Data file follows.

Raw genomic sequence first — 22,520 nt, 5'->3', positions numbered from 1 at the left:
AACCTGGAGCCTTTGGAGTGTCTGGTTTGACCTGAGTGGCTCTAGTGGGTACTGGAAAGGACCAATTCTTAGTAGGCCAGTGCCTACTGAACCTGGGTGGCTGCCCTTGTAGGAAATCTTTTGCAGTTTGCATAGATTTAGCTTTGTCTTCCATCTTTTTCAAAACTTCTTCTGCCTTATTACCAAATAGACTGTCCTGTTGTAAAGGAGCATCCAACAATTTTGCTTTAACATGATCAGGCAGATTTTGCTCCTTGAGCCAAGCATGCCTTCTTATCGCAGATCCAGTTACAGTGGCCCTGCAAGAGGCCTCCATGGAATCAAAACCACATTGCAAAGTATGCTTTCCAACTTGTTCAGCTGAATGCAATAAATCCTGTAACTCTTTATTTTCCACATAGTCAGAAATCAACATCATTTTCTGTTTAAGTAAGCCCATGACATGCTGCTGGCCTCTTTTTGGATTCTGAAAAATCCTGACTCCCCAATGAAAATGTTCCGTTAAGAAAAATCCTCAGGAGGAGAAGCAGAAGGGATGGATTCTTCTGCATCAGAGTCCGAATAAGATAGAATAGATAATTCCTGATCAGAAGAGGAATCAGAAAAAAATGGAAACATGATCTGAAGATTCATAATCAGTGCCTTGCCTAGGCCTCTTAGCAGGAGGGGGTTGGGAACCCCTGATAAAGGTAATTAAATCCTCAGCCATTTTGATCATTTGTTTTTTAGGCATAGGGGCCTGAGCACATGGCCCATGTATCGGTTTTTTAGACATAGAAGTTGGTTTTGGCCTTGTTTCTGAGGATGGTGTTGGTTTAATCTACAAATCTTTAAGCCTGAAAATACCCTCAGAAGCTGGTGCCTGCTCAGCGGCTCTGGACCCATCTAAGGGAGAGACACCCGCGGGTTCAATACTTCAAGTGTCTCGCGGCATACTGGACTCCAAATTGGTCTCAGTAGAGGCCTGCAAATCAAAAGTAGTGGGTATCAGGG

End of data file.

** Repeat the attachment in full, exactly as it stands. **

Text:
Raw genomic sequence first — 22,520 nt, 5'->3', positions numbered from 1 at the left:
AACCTGGAGCCTTTGGAGTGTCTGGTTTGACCTGAGTGGCTCTAGTGGGTACTGGAAAGGACCAATTCTTAGTAGGCCAGTGCCTACTGAACCTGGGTGGCTGCCCTTGTAGGAAATCTTTTGCAGTTTGCATAGATTTAGCTTTGTCTTCCATCTTTTTCAAAACTTCTTCTGCCTTATTACCAAATAGACTGTCCTGTTGTAAAGGAGCATCCAACAATTTTGCTTTAACATGATCAGGCAGATTTTGCTCCTTGAGCCAAGCATGCCTTCTTATCGCAGATCCAGTTACAGTGGCCCTGCAAGAGGCCTCCATGGAATCAAAACCACATTGCAAAGTATGCTTTCCAACTTGTTCAGCTGAATGCAATAAATCCTGTAACTCTTTATTTTCCACATAGTCAGAAATCAACATCATTTTCTGTTTAAGTAAGCCCATGACATGCTGCTGGCCTCTTTTTGGATTCTGAAAAATCCTGACTCCCCAATGAAAATGTTCCGTTAAGAAAAATCCTCAGGAGGAGAAGCAGAAGGGATGGATTCTTCTGCATCAGAGTCCGAATAAGATAGAATAGATAATTCCTGATCAGAAGAGGAATCAGAAAAAAATGGAAACATGATCTGAAGATTCATAATCAGTGCCTTGCCTAGGCCTCTTAGCAGGAGGGGGTTGGGAACCCCTGATAAAGGTAATTAAATCCTCAGCCATTTTGATCATTTGTTTTTTAGGCATAGGGGCCTGAGCACATGGCCCATGTATCGGTTTTTTAGACATAGAAGTTGGTTTTGGCCTTGTTTCTGAGGATGGTGTTGGTTTAATCTACAAATCTTTAAGCCTGAAAATACCCTCAGAAGCTGGTGCCTGCTCAGCGGCTCTGGACCCATCTAAGGGAGAGACACCCGCGGGTTCAATACTTCAAGTGTCTCGCGGCATACTGGACTCCAAATTGGTCTCAGTAGAGGCCTGCAAATCAAAAGTAGTGGGTATCAGGG